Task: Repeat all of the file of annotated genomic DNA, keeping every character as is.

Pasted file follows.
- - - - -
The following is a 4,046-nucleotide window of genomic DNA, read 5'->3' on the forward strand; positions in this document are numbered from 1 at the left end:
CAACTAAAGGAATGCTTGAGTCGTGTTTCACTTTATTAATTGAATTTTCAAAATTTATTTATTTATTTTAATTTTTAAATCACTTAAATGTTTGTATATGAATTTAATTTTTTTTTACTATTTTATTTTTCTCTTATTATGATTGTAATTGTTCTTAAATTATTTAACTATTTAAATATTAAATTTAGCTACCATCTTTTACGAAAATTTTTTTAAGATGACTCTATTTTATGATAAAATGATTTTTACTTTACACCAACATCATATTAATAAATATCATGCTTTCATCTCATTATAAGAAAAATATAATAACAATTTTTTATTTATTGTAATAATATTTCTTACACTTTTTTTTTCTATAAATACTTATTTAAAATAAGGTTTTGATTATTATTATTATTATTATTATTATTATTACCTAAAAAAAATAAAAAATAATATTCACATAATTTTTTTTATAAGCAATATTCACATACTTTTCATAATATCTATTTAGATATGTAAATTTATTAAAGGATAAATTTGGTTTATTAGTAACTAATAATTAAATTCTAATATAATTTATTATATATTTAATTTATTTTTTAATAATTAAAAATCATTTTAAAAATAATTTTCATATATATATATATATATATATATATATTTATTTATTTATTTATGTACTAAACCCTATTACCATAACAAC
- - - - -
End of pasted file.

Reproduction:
The following is a 4,046-nucleotide window of genomic DNA, read 5'->3' on the forward strand; positions in this document are numbered from 1 at the left end:
CAACTAAAGGAATGCTTGAGTCGTGTTTCACTTTATTAATTGAATTTTCAAAATTTATTTATTTATTTTAATTTTTAAATCACTTAAATGTTTGTATATGAATTTAATTTTTTTTTACTATTTTATTTTTCTCTTATTATGATTGTAATTGTTCTTAAATTATTTAACTATTTAAATATTAAATTTAGCTACCATCTTTTACGAAAATTTTTTTAAGATGACTCTATTTTATGATAAAATGATTTTTACTTTACACCAACATCATATTAATAAATATCATGCTTTCATCTCATTATAAGAAAAATATAATAACAATTTTTTATTTATTGTAATAATATTTCTTACACTTTTTTTTTCTATAAATACTTATTTAAAATAAGGTTTTGATTATTATTATTATTATTATTATTATTATTACCTAAAAAAAATAAAAAATAATATTCACATAATTTTTTTTATAAGCAATATTCACATACTTTTCATAATATCTATTTAGATATGTAAATTTATTAAAGGATAAATTTGGTTTATTAGTAACTAATAATTAAATTCTAATATAATTTATTATATATTTAATTTATTTTTTAATAATTAAAAATCATTTTAAAAATAATTTTCATATATATATATATATATATATATATATTTATTTATTTATTTATGTACTAAACCCTATTACCATAACAAC